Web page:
Don’t know why I’m sharing about politics, but there you have it. I used to be an activist. We took to the street, and believed so deeply in our causes that we risked arrest. My first arrest was in 1987 when we surrounded the CIA building in Langley, VA, and for a short time, prevented the employees from going to work. We opposed intervention anywhere in the world –especially, at that time, in Central and South America. I still have a federal record from that event, and I’m proud of it. I can remember crying and laughing as the feds handcuffed us. A veteran anarchist patted my hand and said, “You’re just young, and taking things a little hard.” Later she told me if we went to federal prison, to branch out and get to know people, that there were a lot of interesting people in prison. These were prophetic words.

The authorities in the federal  prison system chuckled about that conviction when I was being vetted to volunteer in prisons, years later.  After 9/11, the things people got slapped on the wrist for in the 80’s would become terrorist activities in our century.

At some point I realized that real change would occur in small sizes. The Empire would not fall because of our civil disobedience and headline direct actions. So I volunteered in prisons, and welcomed the learning curve. It was a huge one. My entire paradigm changed. Volunteering in prison allows you (if you let it) to understand another culture. When you branch out from your comfort zone, the learning begins. Spirituality became political. As a volunteer for a religious minority (pagans and Odinists), I experienced a taste of discrimination, found myself on the receiving end of scare tactics, oppression, and sheer ignorance. The prisoners knew all about it, and had been standing up, and fighting, for years. They had spent time in the hole just for saying they were Odinist. One guy literally had bibles chunked at him by a CO deep in an Arkansas prison. I learned the hard way, suddenly, as an outsider without a clue, that  the concept of white privilege was null and void in this prison culture. The spiritual beliefs of the white prisoners I encountered in my groups was feared and reviled by insecure authorities. Why? Don’t know. I figure one reason is  because, historically, whites escape. They are smart. Perhaps a bunch of white prisoners in the same room under one banner was a threat, I don’t know. Perhaps it was just the close-mindedness of the monotheists.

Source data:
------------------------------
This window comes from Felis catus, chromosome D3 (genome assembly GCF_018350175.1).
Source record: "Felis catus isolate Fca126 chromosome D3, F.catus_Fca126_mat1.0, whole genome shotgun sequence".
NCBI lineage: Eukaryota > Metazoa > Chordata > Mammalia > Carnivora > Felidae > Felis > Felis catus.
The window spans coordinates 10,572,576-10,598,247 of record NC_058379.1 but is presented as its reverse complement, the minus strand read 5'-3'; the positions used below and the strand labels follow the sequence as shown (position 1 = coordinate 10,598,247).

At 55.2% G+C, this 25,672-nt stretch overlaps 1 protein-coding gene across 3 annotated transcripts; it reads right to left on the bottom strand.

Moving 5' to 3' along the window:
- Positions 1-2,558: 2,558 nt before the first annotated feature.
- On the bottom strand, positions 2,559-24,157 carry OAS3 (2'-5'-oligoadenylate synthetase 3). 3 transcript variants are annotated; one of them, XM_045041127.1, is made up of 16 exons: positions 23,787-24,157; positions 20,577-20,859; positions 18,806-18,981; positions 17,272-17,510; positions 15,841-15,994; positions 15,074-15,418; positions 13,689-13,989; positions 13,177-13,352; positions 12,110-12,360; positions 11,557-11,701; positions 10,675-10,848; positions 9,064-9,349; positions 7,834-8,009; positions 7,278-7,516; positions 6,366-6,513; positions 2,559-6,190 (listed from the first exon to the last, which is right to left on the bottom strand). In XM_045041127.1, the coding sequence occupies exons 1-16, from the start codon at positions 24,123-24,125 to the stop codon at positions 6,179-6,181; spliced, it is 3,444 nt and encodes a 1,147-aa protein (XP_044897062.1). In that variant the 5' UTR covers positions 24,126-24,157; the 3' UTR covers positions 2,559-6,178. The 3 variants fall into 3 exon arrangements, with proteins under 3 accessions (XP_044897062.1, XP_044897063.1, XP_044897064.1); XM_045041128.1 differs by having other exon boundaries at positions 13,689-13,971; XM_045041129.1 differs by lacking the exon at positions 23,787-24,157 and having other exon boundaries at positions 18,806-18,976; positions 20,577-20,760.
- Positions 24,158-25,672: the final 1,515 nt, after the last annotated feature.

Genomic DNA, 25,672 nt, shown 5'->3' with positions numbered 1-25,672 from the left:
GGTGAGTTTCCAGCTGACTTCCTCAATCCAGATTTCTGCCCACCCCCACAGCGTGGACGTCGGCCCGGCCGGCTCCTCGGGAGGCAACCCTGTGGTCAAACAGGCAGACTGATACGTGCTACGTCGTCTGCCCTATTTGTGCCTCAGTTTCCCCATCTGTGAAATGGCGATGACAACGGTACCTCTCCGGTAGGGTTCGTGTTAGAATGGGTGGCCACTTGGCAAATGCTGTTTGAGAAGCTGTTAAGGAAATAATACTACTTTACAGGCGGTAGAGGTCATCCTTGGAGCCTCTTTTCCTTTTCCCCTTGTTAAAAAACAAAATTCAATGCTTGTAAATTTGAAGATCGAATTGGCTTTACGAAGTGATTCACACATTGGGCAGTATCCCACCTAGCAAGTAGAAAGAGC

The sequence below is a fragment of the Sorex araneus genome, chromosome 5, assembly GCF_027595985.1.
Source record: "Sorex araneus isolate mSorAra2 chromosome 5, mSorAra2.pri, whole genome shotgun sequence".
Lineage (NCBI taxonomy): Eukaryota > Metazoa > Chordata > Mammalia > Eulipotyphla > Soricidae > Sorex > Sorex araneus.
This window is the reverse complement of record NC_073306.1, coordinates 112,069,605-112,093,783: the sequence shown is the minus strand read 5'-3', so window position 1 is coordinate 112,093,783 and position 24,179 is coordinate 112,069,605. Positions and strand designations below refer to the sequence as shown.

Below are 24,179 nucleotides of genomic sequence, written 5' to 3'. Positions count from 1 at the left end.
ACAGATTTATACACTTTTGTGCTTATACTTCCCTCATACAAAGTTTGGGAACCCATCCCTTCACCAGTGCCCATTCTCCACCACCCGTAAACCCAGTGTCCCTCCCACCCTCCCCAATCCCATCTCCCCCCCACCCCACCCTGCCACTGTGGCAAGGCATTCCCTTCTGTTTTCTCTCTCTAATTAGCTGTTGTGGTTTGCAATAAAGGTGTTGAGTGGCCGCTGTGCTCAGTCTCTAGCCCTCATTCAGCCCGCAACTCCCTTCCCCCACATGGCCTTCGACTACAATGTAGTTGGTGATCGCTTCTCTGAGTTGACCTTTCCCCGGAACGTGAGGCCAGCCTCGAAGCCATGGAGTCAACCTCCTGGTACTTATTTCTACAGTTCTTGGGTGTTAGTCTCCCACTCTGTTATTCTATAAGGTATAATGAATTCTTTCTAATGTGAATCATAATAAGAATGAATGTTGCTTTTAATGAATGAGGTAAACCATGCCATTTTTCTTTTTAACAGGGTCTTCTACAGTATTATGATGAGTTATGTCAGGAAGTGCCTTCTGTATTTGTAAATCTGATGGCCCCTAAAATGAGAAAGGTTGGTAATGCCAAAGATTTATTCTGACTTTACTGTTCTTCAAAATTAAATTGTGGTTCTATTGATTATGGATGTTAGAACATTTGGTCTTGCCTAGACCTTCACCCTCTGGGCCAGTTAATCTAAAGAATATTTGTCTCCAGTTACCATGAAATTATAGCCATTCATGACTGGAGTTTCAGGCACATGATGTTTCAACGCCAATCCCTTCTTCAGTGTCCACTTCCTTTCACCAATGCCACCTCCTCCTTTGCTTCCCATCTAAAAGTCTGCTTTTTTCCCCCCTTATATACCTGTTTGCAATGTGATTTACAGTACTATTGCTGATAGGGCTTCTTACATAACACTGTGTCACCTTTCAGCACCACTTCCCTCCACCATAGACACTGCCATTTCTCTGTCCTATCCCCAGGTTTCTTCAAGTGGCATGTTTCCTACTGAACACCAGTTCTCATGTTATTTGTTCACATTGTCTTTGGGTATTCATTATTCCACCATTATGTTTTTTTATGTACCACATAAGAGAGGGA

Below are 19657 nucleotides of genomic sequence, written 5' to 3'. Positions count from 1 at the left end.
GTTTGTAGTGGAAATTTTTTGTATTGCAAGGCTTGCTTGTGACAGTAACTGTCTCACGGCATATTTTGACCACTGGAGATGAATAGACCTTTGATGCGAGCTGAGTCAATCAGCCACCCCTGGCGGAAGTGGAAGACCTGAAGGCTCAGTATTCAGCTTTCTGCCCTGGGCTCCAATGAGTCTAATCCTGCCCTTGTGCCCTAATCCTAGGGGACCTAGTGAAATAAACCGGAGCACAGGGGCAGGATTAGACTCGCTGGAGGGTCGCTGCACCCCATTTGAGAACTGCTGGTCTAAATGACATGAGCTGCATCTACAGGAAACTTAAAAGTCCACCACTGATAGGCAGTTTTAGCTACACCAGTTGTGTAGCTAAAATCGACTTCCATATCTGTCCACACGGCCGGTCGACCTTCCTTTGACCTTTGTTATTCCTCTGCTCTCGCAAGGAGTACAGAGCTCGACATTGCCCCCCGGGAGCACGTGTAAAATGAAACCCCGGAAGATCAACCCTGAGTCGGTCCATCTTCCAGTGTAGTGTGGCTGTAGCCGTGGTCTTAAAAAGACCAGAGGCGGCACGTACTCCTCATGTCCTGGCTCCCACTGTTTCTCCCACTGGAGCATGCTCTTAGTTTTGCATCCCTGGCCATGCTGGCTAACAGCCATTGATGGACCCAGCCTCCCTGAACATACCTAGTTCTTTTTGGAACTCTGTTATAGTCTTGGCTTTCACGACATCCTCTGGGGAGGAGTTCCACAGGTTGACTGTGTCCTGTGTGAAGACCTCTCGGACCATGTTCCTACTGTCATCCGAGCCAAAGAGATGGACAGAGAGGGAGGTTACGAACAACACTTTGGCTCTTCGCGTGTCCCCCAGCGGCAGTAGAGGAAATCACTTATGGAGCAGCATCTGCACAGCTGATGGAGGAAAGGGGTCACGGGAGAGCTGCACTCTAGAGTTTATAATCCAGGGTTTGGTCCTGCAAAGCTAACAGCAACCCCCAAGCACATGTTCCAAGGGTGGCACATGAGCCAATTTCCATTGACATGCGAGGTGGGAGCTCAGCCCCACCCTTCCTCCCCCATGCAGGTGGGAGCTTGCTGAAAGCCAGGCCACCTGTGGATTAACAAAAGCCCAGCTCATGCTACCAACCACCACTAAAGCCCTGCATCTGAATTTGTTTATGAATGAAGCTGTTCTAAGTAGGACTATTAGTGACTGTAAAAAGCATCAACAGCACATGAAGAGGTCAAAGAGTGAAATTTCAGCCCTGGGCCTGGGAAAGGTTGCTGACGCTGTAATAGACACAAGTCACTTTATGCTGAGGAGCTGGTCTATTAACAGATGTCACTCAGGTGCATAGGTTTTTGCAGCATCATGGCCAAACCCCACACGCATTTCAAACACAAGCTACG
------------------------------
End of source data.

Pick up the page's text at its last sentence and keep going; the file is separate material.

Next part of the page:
In any case, for 20 years, as I fought uphill battles with the prison systems, I became a target myself. Ever been hauled off to a federal grand jury for a scare tactic –without any knowledge of a crime? I’ll save that story for another time. Trust me when I say it was scary. I learned. And it shaped who I am today. I would do it all again, as painful as it was. To stand with 30 men, or women, who have fought long to stand and observe simple spiritual preference — was an honor. To feel the power of how present they were in the circle — it was a gift. The free world does not produce such focus and ardent connectedness.

Spiritually, I have lately experienced a shift. It’s as it should be, though. Life is fluid. Yoga teaches us that you are only as old as your spinal cord is stiff. It helps to change and move fluidly, not only physically, but also via thoughts, ideas, and life passages. I’m a pagan through and through, and will always be. But I no longer feel drawn to define myself via groups with labels. Boundaries are important, and I own boundaries. The new-age movement, for instance –the world of spiritual dilettantism, doesn’t do a thing for me. I find that movement groundless and ill-defined; borrowing from various pantheons, a little taste of hither and yon according to today’s whim, with no discipline or actual study. No thanks. But I have not –for a long while– had any truck with the purists who shun the word pagan, for instance, because it’s not a Germanic word, or who disbelieve in magic because magic is for Wiccan airheads. Maybe Wiccans are largely airheads. Probably true. But I don’t need to engage in these petty word battles and ego issues between this group and that group. I have small gatherings of friends on holy days, which are delightful.  I employ western occult traditions with viking energy, the gift of gab and musicality of the Celts with the heartfelt toasts of the norsemen. Our ancestors were not prudish pedants. They were pagans, and alive with the great pantheons of aunts and uncles, who were gods and goddesses of nature, and personal to them. It’s the personal part that’s important. We used to say, in my activist days, the personal is political. Perhaps I have come full circle.

OK, that’s probably enough philosophizing. Thanks for listening.


Laurel Owen